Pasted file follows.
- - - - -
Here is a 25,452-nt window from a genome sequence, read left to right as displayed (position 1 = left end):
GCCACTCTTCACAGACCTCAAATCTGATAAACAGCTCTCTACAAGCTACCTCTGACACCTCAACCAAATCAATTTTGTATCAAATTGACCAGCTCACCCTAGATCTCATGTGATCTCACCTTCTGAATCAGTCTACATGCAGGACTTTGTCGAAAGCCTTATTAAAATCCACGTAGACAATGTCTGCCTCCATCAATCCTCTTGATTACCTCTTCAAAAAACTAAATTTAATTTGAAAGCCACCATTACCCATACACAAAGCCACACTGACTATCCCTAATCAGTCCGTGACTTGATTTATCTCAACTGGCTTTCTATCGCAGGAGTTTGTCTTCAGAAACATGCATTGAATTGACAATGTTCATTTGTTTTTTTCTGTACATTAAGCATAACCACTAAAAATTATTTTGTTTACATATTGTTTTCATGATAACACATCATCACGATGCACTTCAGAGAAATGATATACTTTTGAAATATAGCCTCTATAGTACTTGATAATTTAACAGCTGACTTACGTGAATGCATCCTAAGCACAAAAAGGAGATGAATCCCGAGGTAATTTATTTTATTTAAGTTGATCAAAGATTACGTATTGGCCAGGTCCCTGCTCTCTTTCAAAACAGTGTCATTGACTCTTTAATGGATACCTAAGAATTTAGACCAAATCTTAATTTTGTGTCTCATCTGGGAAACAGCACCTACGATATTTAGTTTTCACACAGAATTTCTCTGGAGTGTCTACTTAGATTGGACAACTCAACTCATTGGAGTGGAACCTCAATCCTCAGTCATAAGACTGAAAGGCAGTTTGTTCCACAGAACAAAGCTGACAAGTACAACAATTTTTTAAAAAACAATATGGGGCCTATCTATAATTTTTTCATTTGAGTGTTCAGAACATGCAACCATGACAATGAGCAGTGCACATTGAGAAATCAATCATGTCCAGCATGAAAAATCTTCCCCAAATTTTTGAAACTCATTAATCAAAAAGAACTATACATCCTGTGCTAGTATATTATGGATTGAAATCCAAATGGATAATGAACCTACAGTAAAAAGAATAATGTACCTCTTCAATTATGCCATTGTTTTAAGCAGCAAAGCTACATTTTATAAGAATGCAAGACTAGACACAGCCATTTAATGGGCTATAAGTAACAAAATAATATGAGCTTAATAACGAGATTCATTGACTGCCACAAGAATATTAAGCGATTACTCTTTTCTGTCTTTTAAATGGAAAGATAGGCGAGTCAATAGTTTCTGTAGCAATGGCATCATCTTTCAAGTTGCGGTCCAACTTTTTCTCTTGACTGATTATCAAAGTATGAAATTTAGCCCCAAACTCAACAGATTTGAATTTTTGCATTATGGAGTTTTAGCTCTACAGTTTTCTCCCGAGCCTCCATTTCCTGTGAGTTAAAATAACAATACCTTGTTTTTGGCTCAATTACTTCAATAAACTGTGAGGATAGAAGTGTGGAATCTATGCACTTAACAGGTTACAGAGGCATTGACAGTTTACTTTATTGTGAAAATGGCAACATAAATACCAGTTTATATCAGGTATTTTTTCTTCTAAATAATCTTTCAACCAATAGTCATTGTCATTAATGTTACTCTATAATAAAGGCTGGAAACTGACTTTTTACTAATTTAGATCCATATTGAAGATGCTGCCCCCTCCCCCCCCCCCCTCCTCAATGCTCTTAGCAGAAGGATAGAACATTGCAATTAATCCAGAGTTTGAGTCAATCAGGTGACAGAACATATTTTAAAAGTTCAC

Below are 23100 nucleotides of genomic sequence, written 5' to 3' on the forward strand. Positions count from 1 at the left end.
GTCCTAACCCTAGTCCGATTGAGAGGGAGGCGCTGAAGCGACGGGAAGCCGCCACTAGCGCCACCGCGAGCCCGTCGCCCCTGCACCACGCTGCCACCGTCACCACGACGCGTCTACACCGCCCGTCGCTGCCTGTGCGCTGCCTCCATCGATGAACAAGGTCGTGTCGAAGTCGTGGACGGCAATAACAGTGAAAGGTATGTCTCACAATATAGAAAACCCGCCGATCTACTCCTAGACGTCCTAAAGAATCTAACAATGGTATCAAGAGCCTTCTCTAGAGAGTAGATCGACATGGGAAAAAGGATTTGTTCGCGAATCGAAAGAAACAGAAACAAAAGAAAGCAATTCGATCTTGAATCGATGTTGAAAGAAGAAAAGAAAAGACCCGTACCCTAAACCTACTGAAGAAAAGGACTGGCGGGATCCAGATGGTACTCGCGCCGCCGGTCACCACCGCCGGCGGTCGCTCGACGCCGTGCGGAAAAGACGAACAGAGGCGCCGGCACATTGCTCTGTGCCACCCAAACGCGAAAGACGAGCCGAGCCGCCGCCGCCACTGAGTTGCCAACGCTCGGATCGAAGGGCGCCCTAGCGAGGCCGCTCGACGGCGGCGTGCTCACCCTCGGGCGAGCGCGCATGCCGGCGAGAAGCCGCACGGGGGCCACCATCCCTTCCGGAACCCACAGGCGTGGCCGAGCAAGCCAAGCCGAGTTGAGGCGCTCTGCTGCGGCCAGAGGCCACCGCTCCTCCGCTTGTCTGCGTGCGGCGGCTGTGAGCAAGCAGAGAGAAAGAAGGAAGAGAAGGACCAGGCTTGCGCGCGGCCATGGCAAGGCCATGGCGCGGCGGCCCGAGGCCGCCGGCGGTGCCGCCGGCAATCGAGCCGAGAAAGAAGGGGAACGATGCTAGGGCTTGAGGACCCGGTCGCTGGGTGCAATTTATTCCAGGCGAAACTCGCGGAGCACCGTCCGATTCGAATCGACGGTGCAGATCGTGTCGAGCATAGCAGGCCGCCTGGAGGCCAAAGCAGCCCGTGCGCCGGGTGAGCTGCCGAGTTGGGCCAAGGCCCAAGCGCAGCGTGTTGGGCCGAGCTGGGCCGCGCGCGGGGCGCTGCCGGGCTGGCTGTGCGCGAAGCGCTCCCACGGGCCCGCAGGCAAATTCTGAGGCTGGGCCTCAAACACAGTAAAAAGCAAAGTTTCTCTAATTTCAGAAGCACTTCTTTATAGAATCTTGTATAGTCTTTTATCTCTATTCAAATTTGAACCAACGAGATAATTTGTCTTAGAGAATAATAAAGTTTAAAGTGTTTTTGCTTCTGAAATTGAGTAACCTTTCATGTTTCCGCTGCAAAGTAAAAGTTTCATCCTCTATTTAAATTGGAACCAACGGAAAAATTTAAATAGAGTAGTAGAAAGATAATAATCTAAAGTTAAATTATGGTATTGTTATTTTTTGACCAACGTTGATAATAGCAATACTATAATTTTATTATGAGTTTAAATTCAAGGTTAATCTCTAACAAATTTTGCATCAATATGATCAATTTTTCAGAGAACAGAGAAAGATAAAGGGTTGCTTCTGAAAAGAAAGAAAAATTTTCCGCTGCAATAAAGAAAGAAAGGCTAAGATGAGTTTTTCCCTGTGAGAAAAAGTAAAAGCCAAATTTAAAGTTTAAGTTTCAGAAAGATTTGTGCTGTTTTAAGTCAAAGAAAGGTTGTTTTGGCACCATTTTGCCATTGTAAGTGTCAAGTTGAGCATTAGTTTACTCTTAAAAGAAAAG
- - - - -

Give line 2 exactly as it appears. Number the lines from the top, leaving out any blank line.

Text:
GCCACTCTTCACAGACCTCAAATCTGATAAACAGCTCTCTACAAGCTACCTCTGACACCTCAACCAAATCAATTTTGTATCAAATTGACCAGCTCACCCTAGATCTCATGTGATCTCACCTTCTGAATCAGTCTACATGCAGGACTTTGTCGAAAGCCTTATTAAAATCCACGTAGACAATGTCTGCCTCCATCAATCCTCTTGATTACCTCTTCAAAAAACTAAATTTAATTTGAAAGCCACCATTACCCATACACAAAGCCACACTGACTATCCCTAATCAGTCCGTGACTTGATTTATCTCAACTGGCTTTCTATCGCAGGAGTTTGTCTTCAGAAACATGCATTGAATTGACAATGTTCATTTGTTTTTTTCTGTACATTAAGCATAACCACTAAAAATTATTTTGTTTACATATTGTTTTCATGATAACACATCATCACGATGCACTTCAGAGAAATGATATACTTTTGAAATATAGCCTCTATAGTACTTGATAATTTAACAGCTGACTTACGTGAATGCATCCTAAGCACAAAAAGGAGATGAATCCCGAGGTAATTTATTTTATTTAAGTTGATCAAAGATTACGTATTGGCCAGGTCCCTGCTCTCTTTCAAAACAGTGTCATTGACTCTTTAATGGATACCTAAGAATTTAGACCAAATCTTAATTTTGTGTCTCATCTGGGAAACAGCACCTACGATATTTAGTTTTCACACAGAATTTCTCTGGAGTGTCTACTTAGATTGGACAACTCAACTCATTGGAGTGGAACCTCAATCCTCAGTCATAAGACTGAAAGGCAGTTTGTTCCACAGAACAAAGCTGACAAGTACAACAATTTTTTAAAAAACAATATGGGGCCTATCTATAATTTTTTCATTTGAGTGTTCAGAACATGCAACCATGACAATGAGCAGTGCACATTGAGAAATCAATCATGTCCAGCATGAAAAATCTTCCCCAAATTTTTGAAACTCATTAATCAAAAAGAACTATACATCCTGTGCTAGTATATTATGGATTGAAATCCAAATGGATAATGAACCTACAGTAAAAAGAATAATGTACCTCTTCAATTATGCCATTGTTTTAAGCAGCAAAGCTACATTTTATAAGAATGCAAGACTAGACACAGCCATTTAATGGGCTATAAGTAACAAAATAATATGAGCTTAATAACGAGATTCATTGACTGCCACAAGAATATTAAGCGATTACTCTTTTCTGTCTTTTAAATGGAAAGATAGGCGAGTCAATAGTTTCTGTAGCAATGGCATCATCTTTCAAGTTGCGGTCCAACTTTTTCTCTTGACTGATTATCAAAGTATGAAATTTAGCCCCAAACTCAACAGATTTGAATTTTTGCATTATGGAGTTTTAGCTCTACAGTTTTCTCCCGAGCCTCCATTTCCTGTGAGTTAAAATAACAATACCTTGTTTTTGGCTCAATTACTTCAATAAACTGTGAGGATAGAAGTGTGGAATCTATGCACTTAACAGGTTACAGAGGCATTGACAGTTTACTTTATTGTGAAAATGGCAACATAAATACCAGTTTATATCAGGTATTTTTTCTTCTAAATAATCTTTCAACCAATAGTCATTGTCATTAATGTTACTCTATAATAAAGGCTGGAAACTGACTTTTTACTAATTTAGATCCATATTGAAGATGCTGCCCCCTCCCCCCCCCCCCTCCTCAATGCTCTTAGCAGAAGGATAGAACATTGCAATTAATCCAGAGTTTGAGTCAATCAGGTGACAGAACATATTTTAAAAGTTCAC